Unions Host the Lamborghini of Legislative ConferencesBy Kim Phelan
Article Date: 06-01-2010
Copyright(C) 2010 Associated Equipment Distributors. All Rights Reserved.
The Administration is right where Labor wants it – in their corner, on their stage, and for now, in the driver’s seat.
Four days after the outstanding AED Government Affairs Conference in Washington, D.C., the Building and Construction Trades division of the AFL/CIO gathered at the Washington Hilton for their legislative conference, and I was able to drop in for the opening program with a front row press pass. The slogan of the event was: The Right Jobs * The Right Future * Right Now. And they mean it.
If you’ve ever wanted to be a fly on the wall at a major national union event, I’ll share some visuals that made an impression on me (particularly in contrast to the modest-sized, though extremely high quality, conference AED had just concluded): First, the room was positively jammed; my eyeball estimate would be about 1,500, with all attendees divided by state markers, much like a political party convention. The language used to address the union members from the stage was, indeed, “My brothers and my sisters.” Consistently. The United States Marine Band played a prelude and the national anthem, and the United States Armed Forces Color Guard conducted the presentation of colors.
A surprising invocation delivered by a Catholic priest, who is the president and CEO of the Faith and Politics Institute, included this nearly verbatim statement: “…and Lord, we know your Spirit is here, moving among us, telling us we must come together, get stronger, and demandmore jobs.” (I was ready to duck under the table, but thankfully no lightning struck that day.)
The first morning’s plenary session line-up was also intriguing – essentially one heck of a pep rally. After a speech by Mark Ayers, who is the president of the Building and Construction Trades Department, AFL-CIO, the vice president of the United States, yes Joe Biden himself, delivered to his audience just over 40 minutes worth of enthusiastic gratitude, middle class back-patting, administration congratulating, and all-around ‘we’re on your side’ oratory euphoria, receiving at least half a dozen standing ovations.
Why? Because of these sorts of memorable phrases:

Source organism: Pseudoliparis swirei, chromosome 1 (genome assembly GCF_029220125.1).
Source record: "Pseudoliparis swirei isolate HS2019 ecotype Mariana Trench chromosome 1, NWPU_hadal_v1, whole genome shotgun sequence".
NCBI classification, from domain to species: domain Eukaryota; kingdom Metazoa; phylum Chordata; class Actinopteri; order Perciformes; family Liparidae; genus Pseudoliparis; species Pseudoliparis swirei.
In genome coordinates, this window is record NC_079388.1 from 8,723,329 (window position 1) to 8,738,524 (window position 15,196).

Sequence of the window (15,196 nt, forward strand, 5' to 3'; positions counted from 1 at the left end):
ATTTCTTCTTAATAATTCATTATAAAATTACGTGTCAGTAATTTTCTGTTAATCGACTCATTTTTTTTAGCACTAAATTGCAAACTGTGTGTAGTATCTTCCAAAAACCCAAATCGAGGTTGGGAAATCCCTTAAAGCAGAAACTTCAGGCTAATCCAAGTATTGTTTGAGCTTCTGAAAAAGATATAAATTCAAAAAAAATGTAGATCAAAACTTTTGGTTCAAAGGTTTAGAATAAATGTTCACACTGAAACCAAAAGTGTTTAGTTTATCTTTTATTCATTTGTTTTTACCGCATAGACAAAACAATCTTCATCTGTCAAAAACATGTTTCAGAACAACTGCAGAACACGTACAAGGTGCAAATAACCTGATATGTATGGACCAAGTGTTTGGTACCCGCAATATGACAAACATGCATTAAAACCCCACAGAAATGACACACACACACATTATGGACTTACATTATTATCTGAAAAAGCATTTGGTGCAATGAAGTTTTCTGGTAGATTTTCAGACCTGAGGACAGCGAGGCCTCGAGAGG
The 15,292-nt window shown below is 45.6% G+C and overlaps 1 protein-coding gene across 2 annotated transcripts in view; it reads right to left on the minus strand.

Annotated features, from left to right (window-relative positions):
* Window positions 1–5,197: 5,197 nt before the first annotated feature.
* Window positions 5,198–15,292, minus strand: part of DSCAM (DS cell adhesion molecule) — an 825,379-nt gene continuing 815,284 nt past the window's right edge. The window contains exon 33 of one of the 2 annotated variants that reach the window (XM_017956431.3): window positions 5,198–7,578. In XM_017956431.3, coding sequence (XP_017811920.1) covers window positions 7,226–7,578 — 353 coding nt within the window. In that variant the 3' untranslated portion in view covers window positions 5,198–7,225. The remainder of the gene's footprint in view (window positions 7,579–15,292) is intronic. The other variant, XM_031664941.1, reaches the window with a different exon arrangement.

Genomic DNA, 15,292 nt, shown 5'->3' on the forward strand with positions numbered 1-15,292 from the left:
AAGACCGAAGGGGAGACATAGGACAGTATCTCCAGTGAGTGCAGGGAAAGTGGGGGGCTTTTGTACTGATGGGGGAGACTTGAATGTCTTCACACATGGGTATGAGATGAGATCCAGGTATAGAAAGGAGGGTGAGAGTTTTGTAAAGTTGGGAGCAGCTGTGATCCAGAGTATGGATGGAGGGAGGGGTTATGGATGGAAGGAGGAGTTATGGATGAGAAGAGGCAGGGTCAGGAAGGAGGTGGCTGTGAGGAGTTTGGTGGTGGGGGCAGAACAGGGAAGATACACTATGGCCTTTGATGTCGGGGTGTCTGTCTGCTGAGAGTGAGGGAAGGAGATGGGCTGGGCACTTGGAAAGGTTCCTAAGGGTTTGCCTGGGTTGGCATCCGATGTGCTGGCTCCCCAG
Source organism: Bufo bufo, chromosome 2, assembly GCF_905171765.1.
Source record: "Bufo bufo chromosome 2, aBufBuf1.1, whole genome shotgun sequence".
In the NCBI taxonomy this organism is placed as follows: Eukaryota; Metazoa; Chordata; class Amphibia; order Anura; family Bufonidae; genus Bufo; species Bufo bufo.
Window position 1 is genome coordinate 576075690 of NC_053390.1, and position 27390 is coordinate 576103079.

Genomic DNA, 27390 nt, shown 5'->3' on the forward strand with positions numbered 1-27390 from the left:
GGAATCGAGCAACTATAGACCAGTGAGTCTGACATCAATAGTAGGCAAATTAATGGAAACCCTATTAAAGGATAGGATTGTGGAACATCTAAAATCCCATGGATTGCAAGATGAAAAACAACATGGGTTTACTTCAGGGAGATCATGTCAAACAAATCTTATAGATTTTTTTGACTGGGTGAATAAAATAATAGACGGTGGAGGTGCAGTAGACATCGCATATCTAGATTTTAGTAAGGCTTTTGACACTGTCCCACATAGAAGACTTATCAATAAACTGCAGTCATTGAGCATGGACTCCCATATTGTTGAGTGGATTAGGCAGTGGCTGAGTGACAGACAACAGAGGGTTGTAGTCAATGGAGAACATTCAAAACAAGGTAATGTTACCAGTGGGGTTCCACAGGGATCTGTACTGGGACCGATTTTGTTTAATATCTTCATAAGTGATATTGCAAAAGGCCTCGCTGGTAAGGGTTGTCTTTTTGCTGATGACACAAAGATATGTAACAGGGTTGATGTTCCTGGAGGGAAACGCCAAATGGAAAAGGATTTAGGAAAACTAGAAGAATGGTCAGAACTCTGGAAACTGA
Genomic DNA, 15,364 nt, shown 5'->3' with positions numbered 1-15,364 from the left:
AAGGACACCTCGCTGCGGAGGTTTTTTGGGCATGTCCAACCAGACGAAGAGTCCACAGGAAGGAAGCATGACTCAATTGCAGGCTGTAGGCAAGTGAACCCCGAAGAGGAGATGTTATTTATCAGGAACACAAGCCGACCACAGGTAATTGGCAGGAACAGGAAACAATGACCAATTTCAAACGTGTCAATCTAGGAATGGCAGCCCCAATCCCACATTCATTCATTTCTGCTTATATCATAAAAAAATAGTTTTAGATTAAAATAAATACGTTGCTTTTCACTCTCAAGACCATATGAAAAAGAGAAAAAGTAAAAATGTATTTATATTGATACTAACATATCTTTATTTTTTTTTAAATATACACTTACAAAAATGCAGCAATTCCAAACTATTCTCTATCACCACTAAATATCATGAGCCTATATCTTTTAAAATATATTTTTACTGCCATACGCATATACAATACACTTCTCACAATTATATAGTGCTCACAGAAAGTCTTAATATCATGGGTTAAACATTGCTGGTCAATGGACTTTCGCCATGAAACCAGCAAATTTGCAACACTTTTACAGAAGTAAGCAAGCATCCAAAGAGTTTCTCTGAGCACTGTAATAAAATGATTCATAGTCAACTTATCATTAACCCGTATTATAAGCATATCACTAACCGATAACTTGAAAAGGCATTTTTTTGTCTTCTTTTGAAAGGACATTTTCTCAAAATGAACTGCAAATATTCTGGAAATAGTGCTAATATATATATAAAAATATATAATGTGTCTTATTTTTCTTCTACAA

“You’re the heart and soul and the spine of this nation.” “There’s a war being waged on Labor’s house – a war waged by the Republican Party, by the Chamber of Commerce and all their allies, to see to it that you do not get your fair share.” “…If it had not been for the unions (late 19th and early 20th centuries) our GDP would have gone through the ceiling but the living standard of the American people would not have materially changed. They didn’t say any job was ok; you said the workers are entitled; they’re entitledto a fair share in the wealth they create.” “If you do not grow, the middle class will not grow; without growing the middle class, our ability to lead in the 21 Century is diminished. Your growth is America’s growth!”
Throughout his speech, Biden referenced the need for new industries, green building that includes windmills, nuclear power plants, solar facilities, smart grid and high speed rail. He touted one of President Obama’s first actions in office, the overturning of George Bush’s ban on federal project-labor agreements (PLAs), as well as the president’s recent coup for unions, the appointment of Craig Becker and Mark Pearce to the National Labor Relations Board. “For too long the [NLRB] was a rigged jury,” he said.
The last issue to which Biden alluded before taking his leave of this union audience was the “card check” movement, a well known union priority, which was curiously absent from the list of legislative issues outlined in the program book for members to take to Capitol Hill when they met with their members of Congress later that week. The Employee Free Choice Act, in case you’ve forgotten, aims to eliminate secret ballot in union organizing and advocates binding arbitration in initial union contracts. What Mr. Biden had to say on the subject of this temporarily shelved legislation is this: “We have an unfinished commitment to you. We want to make sure that you should be able to sign up for a union just like you sign up to vote.”
I haven’t editorialized much here, but I think you can reasonably infer why these particular details from this event were selected for print. For all of the above reasons, I implore you to become as politically active as possible – your business and your industry, not to mention your country, surely depend on it.
Thanks for reading.
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